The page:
Student Teachers: School District Turns to Kids for Help with Tech Upgrades
Young 'digital natives' called upon to help older dinosaurs learn 21st Century skills.
As the Wauwatosa School District moved ahead rapidly to upgrade to the latest digital technology and information systems – open mail and document sharing, iPads with open applications, e-readers and more – it found it had a problem.
Easy as they seemed to be to use, these technologies were largely unfamiliar to a large number of teachers and staff, who were expected not only to use the devices and software themselves but were also supposed to teach students to use them and to work them into the learning curriculum.
So Jamie Price, the district's technology coordinator, had to turn to the experts for help.
"There's been a significant increase in teacher interest" in the new technologies, Price said, enough so that planned teacher-expertise teams that would have spread tech knowledge around would have been overtasked with demand.
"So, we're exploring student-staff expertise teams," Price said. "Students training teachers."
As Price had pointed out earlier this year when he introduced the School Board to the new information systems being rushed into deployment, most teachers – except for the youngest – are "digital immigrants"; they had to move into unfamiliar territory in the digital realm and learn new languages and customs.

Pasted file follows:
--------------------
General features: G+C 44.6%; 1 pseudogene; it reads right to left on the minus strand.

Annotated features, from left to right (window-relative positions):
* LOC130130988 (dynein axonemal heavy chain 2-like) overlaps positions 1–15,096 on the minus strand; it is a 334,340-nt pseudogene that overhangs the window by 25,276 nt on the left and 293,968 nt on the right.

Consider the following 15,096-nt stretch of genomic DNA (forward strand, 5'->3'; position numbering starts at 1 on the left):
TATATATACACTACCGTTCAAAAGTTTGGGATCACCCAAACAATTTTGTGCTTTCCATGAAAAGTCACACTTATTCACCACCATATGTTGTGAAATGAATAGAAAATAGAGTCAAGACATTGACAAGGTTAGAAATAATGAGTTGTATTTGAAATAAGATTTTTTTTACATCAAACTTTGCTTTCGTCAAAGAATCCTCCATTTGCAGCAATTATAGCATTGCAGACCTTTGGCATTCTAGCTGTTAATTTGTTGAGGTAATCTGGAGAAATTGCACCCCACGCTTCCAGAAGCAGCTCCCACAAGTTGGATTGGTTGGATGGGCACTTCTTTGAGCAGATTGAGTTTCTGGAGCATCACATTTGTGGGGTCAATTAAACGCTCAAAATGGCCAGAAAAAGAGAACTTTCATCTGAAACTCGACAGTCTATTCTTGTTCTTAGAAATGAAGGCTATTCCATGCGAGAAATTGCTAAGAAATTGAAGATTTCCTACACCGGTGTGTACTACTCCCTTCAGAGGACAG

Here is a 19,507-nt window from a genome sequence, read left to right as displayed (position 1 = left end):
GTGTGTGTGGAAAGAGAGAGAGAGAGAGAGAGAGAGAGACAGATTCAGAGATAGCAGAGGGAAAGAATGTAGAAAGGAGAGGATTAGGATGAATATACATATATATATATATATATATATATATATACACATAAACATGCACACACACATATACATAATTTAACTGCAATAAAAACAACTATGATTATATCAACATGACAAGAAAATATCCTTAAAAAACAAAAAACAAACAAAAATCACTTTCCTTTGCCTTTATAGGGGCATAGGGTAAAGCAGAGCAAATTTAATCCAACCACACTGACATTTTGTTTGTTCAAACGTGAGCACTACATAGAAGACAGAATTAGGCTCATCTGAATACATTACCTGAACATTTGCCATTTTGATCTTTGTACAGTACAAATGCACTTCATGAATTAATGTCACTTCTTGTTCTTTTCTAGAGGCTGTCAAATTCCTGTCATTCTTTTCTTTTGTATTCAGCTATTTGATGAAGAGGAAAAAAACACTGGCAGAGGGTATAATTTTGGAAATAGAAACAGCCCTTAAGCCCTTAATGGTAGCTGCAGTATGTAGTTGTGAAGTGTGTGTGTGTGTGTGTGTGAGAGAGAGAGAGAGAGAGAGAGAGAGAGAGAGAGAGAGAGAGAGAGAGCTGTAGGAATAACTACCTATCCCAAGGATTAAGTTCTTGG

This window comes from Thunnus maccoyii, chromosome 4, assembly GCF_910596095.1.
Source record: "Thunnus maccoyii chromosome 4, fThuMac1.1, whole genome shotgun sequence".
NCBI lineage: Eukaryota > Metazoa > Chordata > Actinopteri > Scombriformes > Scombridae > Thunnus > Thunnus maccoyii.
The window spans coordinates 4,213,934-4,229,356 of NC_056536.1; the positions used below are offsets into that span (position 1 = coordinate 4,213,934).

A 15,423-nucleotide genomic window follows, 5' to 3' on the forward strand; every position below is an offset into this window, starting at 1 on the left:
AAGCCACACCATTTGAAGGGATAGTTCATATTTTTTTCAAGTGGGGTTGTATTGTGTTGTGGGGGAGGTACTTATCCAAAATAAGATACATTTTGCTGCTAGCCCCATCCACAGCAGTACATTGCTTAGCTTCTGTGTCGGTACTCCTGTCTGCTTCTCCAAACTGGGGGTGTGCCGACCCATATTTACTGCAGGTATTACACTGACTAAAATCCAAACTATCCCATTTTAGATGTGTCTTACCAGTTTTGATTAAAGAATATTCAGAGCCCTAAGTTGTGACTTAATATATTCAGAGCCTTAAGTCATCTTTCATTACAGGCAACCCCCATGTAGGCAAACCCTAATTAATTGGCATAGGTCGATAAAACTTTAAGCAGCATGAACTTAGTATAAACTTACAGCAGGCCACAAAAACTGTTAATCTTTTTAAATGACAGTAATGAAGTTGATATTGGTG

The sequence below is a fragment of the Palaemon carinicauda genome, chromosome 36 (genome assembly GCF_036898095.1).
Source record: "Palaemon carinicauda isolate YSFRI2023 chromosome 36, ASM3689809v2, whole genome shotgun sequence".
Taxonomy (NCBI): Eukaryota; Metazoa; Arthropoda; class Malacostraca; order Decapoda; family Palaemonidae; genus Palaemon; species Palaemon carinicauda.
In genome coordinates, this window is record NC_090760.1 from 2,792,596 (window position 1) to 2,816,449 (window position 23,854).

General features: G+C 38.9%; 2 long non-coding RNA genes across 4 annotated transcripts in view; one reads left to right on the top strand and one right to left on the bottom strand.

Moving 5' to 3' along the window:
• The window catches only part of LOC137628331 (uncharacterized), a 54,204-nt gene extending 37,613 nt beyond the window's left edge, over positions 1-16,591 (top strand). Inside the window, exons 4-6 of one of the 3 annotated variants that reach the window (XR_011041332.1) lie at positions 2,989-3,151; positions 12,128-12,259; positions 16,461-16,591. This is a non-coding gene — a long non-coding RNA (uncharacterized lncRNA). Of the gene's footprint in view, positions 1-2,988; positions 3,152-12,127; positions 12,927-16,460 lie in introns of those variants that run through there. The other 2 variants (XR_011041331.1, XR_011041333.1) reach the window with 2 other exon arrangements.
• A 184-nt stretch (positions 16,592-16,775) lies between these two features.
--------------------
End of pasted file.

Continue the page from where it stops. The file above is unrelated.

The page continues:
Students and the newest teachers by and large are "digital natives"; they have grown up with digital technology and have a native's understanding of how it works.
At the same time, there are a few students who have been denied exposure to digital technology and the school district needs to make sure they are not left behind.
In his update to the School Board on Monday night, Price detailed the progress he and staff were making on getting the new systems implemented and ready to use by Sept. 1. Unforeseen difficulties made it a bit harder than expected.
Among those was the long uncertainty imposed by the state budget process, Price said. So many school districts waited to place orders, there were issues with product availability.
"There were problems getting computers and laptops because of state budget uncertainties," Price said. But, he said, those knots were unraveling as providers were ramping up production and procurement.
In the realm of software, Price said, "Google made change on their end," meaning that introducing g-mail and Google docs was delayed but should still be deployed by the opening of the 2011-2012 school year.
And then there are those iPads. The school district had bought 1,000 of them and had to set them up for student use, including both applications and security.
"Apple didn't really design the iPad for this," Price said. "The management of 1,000 iPads was quite a task."
So what did Price do?
"We hired a couple of students over the summer to help us with that."